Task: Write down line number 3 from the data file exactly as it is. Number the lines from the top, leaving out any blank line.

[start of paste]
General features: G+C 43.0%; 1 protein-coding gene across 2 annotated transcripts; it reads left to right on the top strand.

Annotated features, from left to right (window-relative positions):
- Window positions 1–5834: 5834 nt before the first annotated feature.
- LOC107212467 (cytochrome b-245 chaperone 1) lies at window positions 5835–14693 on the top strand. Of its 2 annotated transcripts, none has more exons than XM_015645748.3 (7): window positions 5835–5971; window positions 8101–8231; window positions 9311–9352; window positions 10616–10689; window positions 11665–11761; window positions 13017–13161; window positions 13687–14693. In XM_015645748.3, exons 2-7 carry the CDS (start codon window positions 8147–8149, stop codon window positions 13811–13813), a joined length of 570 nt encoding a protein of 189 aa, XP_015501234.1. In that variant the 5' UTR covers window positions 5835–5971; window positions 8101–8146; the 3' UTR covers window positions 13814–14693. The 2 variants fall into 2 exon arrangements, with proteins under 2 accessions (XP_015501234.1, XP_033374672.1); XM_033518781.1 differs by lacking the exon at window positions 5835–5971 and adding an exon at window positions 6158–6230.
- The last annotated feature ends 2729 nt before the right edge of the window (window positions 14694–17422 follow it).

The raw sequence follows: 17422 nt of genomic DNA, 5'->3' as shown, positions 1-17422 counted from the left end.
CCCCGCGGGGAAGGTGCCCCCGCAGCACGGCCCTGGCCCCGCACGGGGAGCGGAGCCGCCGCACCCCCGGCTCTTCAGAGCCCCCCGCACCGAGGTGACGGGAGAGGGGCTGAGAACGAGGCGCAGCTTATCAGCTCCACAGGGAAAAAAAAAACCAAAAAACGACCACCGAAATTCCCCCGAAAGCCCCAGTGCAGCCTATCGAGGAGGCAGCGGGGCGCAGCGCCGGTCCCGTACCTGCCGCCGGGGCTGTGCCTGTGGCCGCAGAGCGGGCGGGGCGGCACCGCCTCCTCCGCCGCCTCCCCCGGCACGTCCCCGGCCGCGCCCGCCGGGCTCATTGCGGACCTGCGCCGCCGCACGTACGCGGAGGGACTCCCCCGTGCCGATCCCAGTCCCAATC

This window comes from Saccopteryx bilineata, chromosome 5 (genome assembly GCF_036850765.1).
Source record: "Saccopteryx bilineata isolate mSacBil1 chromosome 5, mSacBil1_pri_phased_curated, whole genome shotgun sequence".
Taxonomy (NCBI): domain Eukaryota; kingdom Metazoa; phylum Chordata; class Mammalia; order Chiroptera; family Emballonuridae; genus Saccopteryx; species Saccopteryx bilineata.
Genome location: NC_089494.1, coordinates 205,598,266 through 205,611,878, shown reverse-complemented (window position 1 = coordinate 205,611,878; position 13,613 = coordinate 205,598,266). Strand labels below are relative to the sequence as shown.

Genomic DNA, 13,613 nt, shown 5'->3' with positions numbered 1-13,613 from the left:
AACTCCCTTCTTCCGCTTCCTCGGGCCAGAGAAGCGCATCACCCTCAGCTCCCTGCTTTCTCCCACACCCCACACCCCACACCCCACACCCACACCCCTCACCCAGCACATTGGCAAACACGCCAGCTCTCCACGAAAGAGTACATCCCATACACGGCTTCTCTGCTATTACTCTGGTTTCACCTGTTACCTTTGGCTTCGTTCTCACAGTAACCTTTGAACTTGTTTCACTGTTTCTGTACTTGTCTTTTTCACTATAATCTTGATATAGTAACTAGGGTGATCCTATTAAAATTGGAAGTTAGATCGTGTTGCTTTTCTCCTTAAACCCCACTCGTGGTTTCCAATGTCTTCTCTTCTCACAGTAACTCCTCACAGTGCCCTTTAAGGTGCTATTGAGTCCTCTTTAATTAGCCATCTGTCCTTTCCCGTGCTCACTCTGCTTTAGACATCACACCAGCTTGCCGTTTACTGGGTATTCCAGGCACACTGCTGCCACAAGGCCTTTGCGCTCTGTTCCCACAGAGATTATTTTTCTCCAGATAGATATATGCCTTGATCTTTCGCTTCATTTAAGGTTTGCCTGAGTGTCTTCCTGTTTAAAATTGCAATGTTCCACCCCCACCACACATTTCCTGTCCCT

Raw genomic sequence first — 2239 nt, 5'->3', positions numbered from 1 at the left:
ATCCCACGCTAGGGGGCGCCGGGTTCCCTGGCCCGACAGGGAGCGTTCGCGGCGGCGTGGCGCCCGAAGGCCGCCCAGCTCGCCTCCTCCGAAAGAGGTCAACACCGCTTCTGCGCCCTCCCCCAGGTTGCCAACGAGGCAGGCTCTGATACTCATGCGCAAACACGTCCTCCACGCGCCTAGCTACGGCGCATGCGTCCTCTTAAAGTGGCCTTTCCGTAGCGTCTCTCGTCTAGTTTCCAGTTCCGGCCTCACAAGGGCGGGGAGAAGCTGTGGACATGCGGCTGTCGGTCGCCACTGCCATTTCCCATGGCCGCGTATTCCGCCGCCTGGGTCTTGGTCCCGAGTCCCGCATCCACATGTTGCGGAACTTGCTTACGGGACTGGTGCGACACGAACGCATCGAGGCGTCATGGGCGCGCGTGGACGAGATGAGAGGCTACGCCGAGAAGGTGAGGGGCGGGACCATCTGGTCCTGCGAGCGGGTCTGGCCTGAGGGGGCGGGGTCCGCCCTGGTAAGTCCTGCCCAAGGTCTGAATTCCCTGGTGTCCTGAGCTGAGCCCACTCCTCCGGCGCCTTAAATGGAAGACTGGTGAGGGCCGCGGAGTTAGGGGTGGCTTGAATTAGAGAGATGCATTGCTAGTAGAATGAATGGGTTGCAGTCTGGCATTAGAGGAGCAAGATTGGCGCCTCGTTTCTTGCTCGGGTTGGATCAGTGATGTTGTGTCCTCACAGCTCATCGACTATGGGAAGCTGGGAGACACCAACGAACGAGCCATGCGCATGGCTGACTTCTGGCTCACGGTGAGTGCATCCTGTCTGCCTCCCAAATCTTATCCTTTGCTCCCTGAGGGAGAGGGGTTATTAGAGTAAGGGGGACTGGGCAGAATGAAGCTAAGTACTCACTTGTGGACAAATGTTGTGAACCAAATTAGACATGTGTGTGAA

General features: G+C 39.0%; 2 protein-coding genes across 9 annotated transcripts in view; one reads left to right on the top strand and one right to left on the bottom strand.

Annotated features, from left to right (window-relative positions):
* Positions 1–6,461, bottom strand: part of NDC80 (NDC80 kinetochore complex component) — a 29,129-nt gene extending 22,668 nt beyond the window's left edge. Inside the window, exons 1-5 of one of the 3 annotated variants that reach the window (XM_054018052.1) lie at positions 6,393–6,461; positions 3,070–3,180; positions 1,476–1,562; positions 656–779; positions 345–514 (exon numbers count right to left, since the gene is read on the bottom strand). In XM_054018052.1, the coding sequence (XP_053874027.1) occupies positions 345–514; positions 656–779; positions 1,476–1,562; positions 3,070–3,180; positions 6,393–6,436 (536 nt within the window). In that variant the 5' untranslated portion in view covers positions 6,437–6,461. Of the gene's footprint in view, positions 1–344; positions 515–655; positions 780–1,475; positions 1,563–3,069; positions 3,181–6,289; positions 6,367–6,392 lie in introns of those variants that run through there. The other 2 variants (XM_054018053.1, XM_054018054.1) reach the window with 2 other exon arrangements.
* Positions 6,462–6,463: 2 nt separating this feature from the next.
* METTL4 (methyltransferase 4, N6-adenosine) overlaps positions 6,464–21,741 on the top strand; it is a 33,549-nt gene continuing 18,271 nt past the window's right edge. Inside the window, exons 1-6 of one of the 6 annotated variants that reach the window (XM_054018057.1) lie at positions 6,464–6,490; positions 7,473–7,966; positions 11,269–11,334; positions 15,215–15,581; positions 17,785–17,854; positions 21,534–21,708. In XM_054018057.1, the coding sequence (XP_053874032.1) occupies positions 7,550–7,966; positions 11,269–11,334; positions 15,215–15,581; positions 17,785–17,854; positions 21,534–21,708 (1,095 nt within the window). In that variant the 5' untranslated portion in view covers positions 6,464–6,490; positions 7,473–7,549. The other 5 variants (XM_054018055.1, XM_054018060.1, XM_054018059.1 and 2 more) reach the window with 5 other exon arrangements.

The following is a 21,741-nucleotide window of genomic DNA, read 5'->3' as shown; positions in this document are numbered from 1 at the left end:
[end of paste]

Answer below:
- Window positions 1–5834: 5834 nt before the first annotated feature.